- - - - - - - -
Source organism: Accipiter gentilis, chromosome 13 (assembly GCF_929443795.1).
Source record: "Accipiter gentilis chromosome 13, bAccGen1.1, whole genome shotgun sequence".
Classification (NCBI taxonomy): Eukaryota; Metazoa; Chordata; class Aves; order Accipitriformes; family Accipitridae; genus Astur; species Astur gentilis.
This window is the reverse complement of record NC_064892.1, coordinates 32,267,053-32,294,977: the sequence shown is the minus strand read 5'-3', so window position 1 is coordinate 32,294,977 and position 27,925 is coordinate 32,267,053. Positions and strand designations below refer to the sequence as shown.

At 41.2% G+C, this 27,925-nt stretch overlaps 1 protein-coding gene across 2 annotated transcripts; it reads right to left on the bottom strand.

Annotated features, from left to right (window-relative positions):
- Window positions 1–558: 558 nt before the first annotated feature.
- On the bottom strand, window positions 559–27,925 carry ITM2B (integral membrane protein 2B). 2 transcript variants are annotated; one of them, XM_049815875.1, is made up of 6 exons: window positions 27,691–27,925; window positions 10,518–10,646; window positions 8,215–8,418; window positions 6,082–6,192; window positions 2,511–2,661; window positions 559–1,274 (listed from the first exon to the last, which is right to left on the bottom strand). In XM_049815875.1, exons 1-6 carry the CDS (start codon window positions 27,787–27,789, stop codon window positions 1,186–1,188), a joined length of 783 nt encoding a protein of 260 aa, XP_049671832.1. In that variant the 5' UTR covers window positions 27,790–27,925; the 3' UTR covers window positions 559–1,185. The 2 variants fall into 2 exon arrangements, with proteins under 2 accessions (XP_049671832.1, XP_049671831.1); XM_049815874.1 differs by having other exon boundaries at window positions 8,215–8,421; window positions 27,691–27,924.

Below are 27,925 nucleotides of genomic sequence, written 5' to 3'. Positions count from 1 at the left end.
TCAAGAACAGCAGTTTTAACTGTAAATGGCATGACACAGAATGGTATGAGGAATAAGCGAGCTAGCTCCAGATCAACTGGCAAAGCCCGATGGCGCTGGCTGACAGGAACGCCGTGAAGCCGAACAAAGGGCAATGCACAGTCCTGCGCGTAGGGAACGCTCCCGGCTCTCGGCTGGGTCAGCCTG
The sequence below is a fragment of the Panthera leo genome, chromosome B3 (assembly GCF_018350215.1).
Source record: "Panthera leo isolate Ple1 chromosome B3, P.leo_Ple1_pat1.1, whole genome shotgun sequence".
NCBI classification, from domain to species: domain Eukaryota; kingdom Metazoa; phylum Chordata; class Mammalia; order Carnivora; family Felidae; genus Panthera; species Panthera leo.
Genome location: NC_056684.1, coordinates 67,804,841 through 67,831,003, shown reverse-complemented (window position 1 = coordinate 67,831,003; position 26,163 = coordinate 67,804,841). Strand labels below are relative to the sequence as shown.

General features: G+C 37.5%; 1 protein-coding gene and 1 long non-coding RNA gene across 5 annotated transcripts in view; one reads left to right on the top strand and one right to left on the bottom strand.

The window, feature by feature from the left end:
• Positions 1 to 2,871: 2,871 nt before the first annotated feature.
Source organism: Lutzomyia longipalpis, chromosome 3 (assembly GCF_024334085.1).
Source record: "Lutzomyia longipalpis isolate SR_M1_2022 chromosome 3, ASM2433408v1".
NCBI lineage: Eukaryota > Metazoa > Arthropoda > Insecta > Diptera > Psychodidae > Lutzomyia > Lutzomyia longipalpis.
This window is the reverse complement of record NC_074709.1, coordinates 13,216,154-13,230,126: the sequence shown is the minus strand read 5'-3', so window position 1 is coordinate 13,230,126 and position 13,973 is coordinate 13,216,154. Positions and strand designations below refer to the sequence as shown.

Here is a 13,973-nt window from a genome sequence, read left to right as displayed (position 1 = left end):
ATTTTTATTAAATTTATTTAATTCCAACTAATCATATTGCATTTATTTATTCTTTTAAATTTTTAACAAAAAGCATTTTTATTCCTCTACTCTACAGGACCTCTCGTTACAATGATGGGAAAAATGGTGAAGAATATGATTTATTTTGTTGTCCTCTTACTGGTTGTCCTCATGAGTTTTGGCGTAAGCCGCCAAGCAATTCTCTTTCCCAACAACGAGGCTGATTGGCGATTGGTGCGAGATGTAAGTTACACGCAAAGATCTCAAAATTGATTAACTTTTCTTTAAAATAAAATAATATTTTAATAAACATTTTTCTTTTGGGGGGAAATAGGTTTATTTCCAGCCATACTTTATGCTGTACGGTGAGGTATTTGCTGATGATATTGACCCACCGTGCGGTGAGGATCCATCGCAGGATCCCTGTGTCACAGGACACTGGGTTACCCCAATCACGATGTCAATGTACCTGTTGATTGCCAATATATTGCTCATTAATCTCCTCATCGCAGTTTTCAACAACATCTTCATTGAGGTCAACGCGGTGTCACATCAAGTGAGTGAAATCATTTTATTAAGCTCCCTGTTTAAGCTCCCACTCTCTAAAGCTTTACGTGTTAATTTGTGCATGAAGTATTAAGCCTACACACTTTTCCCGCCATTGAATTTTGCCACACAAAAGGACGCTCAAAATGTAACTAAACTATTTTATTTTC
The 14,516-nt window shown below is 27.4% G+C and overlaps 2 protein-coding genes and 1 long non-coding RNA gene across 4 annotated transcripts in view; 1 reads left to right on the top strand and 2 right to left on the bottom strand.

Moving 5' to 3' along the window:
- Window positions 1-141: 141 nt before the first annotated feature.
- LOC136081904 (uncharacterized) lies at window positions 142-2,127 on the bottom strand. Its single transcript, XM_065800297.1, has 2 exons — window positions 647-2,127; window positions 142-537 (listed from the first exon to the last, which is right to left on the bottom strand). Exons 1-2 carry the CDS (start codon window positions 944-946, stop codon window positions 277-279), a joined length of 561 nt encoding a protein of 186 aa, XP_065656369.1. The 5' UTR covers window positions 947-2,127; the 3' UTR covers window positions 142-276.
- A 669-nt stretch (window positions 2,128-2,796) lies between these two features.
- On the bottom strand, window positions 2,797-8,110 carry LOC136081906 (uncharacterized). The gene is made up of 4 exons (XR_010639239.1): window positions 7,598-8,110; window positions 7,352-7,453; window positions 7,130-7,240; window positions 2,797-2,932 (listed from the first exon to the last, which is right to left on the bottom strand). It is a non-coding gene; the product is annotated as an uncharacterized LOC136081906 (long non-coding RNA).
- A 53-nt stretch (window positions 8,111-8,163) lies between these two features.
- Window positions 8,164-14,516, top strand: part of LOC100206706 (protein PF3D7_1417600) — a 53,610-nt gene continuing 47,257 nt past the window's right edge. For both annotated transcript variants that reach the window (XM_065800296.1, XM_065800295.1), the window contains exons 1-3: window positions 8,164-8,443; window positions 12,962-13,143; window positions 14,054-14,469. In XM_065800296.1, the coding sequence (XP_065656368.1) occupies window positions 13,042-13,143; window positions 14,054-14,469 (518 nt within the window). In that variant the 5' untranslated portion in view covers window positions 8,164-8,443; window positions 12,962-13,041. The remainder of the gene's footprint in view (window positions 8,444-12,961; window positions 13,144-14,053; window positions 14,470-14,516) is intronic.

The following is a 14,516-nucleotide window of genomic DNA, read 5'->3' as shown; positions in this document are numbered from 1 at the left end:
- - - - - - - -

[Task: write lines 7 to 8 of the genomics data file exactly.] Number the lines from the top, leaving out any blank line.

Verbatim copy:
- Window positions 1–558: 558 nt before the first annotated feature.
- On the bottom strand, window positions 559–27,925 carry ITM2B (integral membrane protein 2B). 2 transcript variants are annotated; one of them, XM_049815875.1, is made up of 6 exons: window positions 27,691–27,925; window positions 10,518–10,646; window positions 8,215–8,418; window positions 6,082–6,192; window positions 2,511–2,661; window positions 559–1,274 (listed from the first exon to the last, which is right to left on the bottom strand). In XM_049815875.1, exons 1-6 carry the CDS (start codon window positions 27,787–27,789, stop codon window positions 1,186–1,188), a joined length of 783 nt encoding a protein of 260 aa, XP_049671832.1. In that variant the 5' UTR covers window positions 27,790–27,925; the 3' UTR covers window positions 559–1,185. The 2 variants fall into 2 exon arrangements, with proteins under 2 accessions (XP_049671832.1, XP_049671831.1); XM_049815874.1 differs by having other exon boundaries at window positions 8,215–8,421; window positions 27,691–27,924.